You can support my work on Patreon, or you can get my book Functional Programming in C++ at Manning if you're into that sort of thing. -->
Categories: FLOSS Project Planets

Python Software Foundation: For your consideration: Proposed bylaws changes to improve our membership experience

Planet Python - Thu, 2024-06-13 08:22

This year, as part of our annual election process, the Python Software Foundation Board is offering three bylaws changes for our Members to vote on. These changes are all centered on our membership experience: making it simpler to qualify as a Member for Python-related volunteer work, making it easier to vote, and allowing the Board more options to keep our membership safe and enforce the Code of Conduct.

Voting Members will be asked to vote on these items during the July Board of Directors election. If the majority of voting members vote in favor of any of the changes, those changes will be incorporated into the bylaws and go into immediate effect.

We're sharing these changes with you today as an opportunity to understand why these changes are being proposed, and to give you an opportunity to ask questions of the Board before you vote, either by emailing psf-elections@pyfound.org or membership-wg@pyfound.org, or by responding to the thread on the PSF discussions site.

The text of the changes are available from the following links, all of which show visual representations of additions and deletions to our canonical bylaws repository:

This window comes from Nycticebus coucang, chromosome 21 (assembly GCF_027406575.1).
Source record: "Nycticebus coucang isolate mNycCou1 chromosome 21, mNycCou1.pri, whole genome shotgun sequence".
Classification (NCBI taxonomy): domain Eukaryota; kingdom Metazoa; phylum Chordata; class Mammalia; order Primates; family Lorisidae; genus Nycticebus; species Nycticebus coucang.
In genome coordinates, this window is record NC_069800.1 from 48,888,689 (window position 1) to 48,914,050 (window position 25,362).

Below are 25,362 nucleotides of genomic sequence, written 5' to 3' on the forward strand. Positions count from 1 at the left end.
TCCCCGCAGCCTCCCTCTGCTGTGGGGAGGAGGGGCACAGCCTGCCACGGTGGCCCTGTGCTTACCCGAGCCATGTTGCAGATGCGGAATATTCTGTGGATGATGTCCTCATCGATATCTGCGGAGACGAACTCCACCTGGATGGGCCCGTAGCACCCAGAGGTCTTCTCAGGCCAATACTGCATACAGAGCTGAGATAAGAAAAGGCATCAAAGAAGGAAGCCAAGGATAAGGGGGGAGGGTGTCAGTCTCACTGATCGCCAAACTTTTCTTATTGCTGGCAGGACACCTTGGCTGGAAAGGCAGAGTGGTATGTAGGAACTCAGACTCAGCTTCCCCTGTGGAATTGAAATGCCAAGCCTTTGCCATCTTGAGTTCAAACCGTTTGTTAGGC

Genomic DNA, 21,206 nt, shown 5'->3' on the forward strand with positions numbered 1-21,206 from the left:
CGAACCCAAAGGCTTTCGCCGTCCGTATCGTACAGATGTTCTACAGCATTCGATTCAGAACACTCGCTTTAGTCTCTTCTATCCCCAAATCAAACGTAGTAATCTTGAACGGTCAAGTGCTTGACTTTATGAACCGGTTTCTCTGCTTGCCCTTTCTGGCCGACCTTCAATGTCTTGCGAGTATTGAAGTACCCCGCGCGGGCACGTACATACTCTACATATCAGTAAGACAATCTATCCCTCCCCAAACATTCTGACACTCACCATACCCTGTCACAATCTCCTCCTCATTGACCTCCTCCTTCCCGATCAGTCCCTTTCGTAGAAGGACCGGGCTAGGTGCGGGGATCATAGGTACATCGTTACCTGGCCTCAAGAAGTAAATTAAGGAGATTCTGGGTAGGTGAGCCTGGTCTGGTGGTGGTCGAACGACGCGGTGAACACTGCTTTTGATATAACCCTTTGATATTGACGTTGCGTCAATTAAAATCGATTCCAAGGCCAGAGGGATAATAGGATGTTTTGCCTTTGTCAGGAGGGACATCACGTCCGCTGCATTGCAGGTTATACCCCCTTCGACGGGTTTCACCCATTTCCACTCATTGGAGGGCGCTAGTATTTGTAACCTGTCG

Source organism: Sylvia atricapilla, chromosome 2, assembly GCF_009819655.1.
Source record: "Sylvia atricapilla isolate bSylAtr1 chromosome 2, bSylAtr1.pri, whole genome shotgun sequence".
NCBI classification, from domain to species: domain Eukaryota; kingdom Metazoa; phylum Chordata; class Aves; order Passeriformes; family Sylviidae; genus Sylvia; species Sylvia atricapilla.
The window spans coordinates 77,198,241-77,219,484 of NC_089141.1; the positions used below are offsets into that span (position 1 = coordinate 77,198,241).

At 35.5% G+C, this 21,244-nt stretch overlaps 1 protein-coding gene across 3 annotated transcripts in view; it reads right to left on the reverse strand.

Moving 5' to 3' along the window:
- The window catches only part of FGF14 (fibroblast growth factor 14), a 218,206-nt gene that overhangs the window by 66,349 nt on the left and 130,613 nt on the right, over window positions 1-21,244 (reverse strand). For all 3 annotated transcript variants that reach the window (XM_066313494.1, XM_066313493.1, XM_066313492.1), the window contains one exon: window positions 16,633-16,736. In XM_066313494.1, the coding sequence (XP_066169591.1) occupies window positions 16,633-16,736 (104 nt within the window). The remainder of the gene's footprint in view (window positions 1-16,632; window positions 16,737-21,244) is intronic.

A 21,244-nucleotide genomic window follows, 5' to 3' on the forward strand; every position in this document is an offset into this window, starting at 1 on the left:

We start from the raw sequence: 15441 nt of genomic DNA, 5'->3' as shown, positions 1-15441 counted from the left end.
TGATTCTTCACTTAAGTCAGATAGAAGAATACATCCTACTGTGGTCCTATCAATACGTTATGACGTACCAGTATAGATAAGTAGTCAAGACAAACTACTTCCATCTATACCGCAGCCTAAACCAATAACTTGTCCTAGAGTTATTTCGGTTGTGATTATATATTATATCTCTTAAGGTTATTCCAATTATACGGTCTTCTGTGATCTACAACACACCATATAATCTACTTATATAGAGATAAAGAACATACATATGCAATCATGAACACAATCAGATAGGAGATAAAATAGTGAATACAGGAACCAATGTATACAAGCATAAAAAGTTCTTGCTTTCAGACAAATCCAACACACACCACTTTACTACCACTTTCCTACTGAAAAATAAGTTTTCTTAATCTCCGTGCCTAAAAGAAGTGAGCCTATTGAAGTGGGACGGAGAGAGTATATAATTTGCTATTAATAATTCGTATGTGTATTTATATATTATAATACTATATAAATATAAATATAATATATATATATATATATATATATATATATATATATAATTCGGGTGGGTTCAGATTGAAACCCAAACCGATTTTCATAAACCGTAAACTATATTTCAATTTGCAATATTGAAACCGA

The Board has carefully considered these changes and strongly encourages all Members to vote in favor of them. The rest of this post explains the changes, and why we're putting them to our Voting Members.

Change 1: Merging Contributing and Managing member classes

Since 2017, when we adopted our current membership model, we've had four classes of membership: Supporting (recognition for being a monetary donor), Managing (recognition for volunteer work in the PSF or in community events), Contributing (recognition for volunteer work on open source software), and Fellow (recognition of long-term service to the mission of the PSF).

For almost as long as our membership options have existed, there's been confusion about the distinction between Managing and Contributing members. Both require 5 hours a month of volunteer service, but the distinction between community work and work on software is increasingly out of step with how our community thinks about contributing.

In the future, we want community members to qualify for PSF membership by participating and giving back to the community, either through donating, through volunteer work, or in recognition of long service, without distinguishing between code contributions and non-code contributions.